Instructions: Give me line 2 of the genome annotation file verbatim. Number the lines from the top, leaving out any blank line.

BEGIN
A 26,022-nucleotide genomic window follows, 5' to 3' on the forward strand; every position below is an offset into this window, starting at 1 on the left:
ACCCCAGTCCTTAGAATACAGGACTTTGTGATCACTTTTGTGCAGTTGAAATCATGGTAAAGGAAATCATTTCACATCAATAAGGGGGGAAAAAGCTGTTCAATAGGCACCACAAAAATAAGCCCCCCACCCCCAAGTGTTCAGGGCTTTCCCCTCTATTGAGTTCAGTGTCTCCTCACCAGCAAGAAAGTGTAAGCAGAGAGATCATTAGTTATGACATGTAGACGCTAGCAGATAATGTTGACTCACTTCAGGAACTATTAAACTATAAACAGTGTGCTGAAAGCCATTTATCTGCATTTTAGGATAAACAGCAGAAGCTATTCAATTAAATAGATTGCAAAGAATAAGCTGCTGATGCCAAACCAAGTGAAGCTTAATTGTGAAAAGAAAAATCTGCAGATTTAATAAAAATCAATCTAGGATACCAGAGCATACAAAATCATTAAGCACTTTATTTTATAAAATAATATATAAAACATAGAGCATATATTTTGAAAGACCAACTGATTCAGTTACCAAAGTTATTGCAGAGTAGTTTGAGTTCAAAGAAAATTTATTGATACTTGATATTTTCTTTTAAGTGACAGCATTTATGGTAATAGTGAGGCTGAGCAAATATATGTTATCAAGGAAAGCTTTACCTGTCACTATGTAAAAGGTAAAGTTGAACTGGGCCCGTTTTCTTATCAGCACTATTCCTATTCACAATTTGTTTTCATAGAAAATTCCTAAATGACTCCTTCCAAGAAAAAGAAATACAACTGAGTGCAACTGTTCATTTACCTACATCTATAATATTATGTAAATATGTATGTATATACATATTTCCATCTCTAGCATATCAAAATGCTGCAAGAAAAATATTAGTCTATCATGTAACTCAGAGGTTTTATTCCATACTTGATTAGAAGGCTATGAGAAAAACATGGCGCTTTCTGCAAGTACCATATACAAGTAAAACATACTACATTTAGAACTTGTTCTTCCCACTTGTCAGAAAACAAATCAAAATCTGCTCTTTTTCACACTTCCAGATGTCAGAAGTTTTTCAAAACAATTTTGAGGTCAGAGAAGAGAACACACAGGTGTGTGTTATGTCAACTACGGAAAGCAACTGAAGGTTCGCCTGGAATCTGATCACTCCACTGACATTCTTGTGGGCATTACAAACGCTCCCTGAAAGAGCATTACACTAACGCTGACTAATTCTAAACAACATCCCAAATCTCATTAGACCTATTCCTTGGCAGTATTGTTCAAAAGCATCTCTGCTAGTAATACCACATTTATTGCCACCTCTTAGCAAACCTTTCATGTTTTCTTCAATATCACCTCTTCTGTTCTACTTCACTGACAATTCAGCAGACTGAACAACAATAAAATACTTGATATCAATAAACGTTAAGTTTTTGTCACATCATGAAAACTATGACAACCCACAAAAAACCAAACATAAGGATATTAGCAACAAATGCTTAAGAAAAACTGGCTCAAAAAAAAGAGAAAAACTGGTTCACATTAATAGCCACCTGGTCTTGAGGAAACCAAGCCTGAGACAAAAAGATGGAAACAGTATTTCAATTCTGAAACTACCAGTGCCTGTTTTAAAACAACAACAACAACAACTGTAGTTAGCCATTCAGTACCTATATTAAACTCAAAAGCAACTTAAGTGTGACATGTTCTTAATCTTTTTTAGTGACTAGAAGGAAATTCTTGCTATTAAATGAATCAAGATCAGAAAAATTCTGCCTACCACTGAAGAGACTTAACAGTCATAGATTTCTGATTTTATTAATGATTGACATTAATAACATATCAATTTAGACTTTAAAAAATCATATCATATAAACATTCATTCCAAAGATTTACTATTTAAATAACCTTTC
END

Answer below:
ACCCCAGTCCTTAGAATACAGGACTTTGTGATCACTTTTGTGCAGTTGAAATCATGGTAAAGGAAATCATTTCACATCAATAAGGGGGGAAAAAGCTGTTCAATAGGCACCACAAAAATAAGCCCCCCACCCCCAAGTGTTCAGGGCTTTCCCCTCTATTGAGTTCAGTGTCTCCTCACCAGCAAGAAAGTGTAAGCAGAGAGATCATTAGTTATGACATGTAGACGCTAGCAGATAATGTTGACTCACTTCAGGAACTATTAAACTATAAACAGTGTGCTGAAAGCCATTTATCTGCATTTTAGGATAAACAGCAGAAGCTATTCAATTAAATAGATTGCAAAGAATAAGCTGCTGATGCCAAACCAAGTGAAGCTTAATTGTGAAAAGAAAAATCTGCAGATTTAATAAAAATCAATCTAGGATACCAGAGCATACAAAATCATTAAGCACTTTATTTTATAAAATAATATATAAAACATAGAGCATATATTTTGAAAGACCAACTGATTCAGTTACCAAAGTTATTGCAGAGTAGTTTGAGTTCAAAGAAAATTTATTGATACTTGATATTTTCTTTTAAGTGACAGCATTTATGGTAATAGTGAGGCTGAGCAAATATATGTTATCAAGGAAAGCTTTACCTGTCACTATGTAAAAGGTAAAGTTGAACTGGGCCCGTTTTCTTATCAGCACTATTCCTATTCACAATTTGTTTTCATAGAAAATTCCTAAATGACTCCTTCCAAGAAAAAGAAATACAACTGAGTGCAACTGTTCATTTACCTACATCTATAATATTATGTAAATATGTATGTATATACATATTTCCATCTCTAGCATATCAAAATGCTGCAAGAAAAATATTAGTCTATCATGTAACTCAGAGGTTTTATTCCATACTTGATTAGAAGGCTATGAGAAAAACATGGCGCTTTCTGCAAGTACCATATACAAGTAAAACATACTACATTTAGAACTTGTTCTTCCCACTTGTCAGAAAACAAATCAAAATCTGCTCTTTTTCACACTTCCAGATGTCAGAAGTTTTTCAAAACAATTTTGAGGTCAGAGAAGAGAACACACAGGTGTGTGTTATGTCAACTACGGAAAGCAACTGAAGGTTCGCCTGGAATCTGATCACTCCACTGACATTCTTGTGGGCATTACAAACGCTCCCTGAAAGAGCATTACACTAACGCTGACTAATTCTAAACAACATCCCAAATCTCATTAGACCTATTCCTTGGCAGTATTGTTCAAAAGCATCTCTGCTAGTAATACCACATTTATTGCCACCTCTTAGCAAACCTTTCATGTTTTCTTCAATATCACCTCTTCTGTTCTACTTCACTGACAATTCAGCAGACTGAACAACAATAAAATACTTGATATCAATAAACGTTAAGTTTTTGTCACATCATGAAAACTATGACAACCCACAAAAAACCAAACATAAGGATATTAGCAACAAATGCTTAAGAAAAACTGGCTCAAAAAAAAGAGAAAAACTGGTTCACATTAATAGCCACCTGGTCTTGAGGAAACCAAGCCTGAGACAAAAAGATGGAAACAGTATTTCAATTCTGAAACTACCAGTGCCTGTTTTAAAACAACAACAACAACAACTGTAGTTAGCCATTCAGTACCTATATTAAACTCAAAAGCAACTTAAGTGTGACATGTTCTTAATCTTTTTTAGTGACTAGAAGGAAATTCTTGCTATTAAATGAATCAAGATCAGAAAAATTCTGCCTACCACTGAAGAGACTTAACAGTCATAGATTTCTGATTTTATTAATGATTGACATTAATAACATATCAATTTAGACTTTAAAAAATCATATCATATAAACATTCATTCCAAAGATTTACTATTTAAATAACCTTTC